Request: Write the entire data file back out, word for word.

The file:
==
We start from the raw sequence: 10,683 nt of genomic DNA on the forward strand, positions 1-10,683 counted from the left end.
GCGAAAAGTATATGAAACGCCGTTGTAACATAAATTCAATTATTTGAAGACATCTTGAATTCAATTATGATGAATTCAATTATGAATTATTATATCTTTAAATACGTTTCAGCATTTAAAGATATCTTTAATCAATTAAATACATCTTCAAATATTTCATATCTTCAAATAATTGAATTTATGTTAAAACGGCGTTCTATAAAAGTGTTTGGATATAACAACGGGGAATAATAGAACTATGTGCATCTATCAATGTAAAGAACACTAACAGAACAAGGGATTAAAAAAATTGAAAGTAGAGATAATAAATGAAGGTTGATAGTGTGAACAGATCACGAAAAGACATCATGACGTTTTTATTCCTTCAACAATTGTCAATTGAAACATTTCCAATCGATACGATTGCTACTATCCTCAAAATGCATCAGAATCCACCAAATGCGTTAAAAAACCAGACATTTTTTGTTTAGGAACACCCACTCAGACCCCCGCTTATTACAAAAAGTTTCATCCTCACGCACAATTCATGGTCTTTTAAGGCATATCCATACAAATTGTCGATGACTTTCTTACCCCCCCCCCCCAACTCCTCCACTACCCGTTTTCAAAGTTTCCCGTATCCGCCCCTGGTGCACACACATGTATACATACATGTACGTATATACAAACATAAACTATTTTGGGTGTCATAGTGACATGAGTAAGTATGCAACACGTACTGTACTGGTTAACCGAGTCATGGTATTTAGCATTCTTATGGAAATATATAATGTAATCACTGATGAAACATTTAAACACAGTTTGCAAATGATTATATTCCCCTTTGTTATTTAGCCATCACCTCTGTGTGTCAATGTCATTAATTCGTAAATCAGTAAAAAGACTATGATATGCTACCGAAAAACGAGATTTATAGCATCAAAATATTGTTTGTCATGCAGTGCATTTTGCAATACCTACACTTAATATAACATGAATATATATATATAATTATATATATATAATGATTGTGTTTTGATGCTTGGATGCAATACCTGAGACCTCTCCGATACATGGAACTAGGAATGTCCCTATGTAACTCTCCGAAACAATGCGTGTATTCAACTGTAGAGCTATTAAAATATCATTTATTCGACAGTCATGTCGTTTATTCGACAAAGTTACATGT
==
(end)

We start from the raw sequence: 10,683 nt of genomic DNA on the forward strand, positions 1-10,683 counted from the left end.
GCGAAAAGTATATGAAACGCCGTTGTAACATAAATTCAATTATTTGAAGACATCTTGAATTCAATTATGATGAATTCAATTATGAATTATTATATCTTTAAATACGTTTCAGCATTTAAAGATATCTTTAATCAATTAAATACATCTTCAAATATTTCATATCTTCAAATAATTGAATTTATGTTAAAACGGCGTTCTATAAAAGTGTTTGGATATAACAACGGGGAATAATAGAACTATGTGCATCTATCAATGTAAAGAACACTAACAGAACAAGGGATTAAAAAAATTGAAAGTAGAGATAATAAATGAAGGTTGATAGTGTGAACAGATCACGAAAAGACATCATGACGTTTTTATTCCTTCAACAATTGTCAATTGAAACATTTCCAATCGATACGATTGCTACTATCCTCAAAATGCATCAGAATCCACCAAATGCGTTAAAAAACCAGACATTTTTTGTTTAGGAACACCCACTCAGACCCCCGCTTATTACAAAAAGTTTCATCCTCACGCACAATTCATGGTCTTTTAAGGCATATCCATACAAATTGTCGATGACTTTCTTACCCCCCCCCCCCAACTCCTCCACTACCCGTTTTCAAAGTTTCCCGTATCCGCCCCTGGTGCACACACATGTATACATACATGTACGTATATACAAACATAAACTATTTTGGGTGTCATAGTGACATGAGTAAGTATGCAACACGTACTGTACTGGTTAACCGAGTCATGGTATTTAGCATTCTTATGGAAATATATAATGTAATCACTGATGAAACATTTAAACACAGTTTGCAAATGATTATATTCCCCTTTGTTATTTAGCCATCACCTCTGTGTGTCAATGTCATTAATTCGTAAATCAGTAAAAAGACTATGATATGCTACCGAAAAACGAGATTTATAGCATCAAAATATTGTTTGTCATGCAGTGCATTTTGCAATACCTACACTTAATATAACATGAATATATATATATAATTATATATATATAATGATTGTGTTTTGATGCTTGGATGCAATACCTGAGACCTCTCCGATACATGGAACTAGGAATGTCCCTATGTAACTCTCCGAAACAATGCGTGTATTCAACTGTAGAGCTATTAAAATATCATTTATTCGACAGTCATGTCGTTTATTCGACAAAGTTACATGT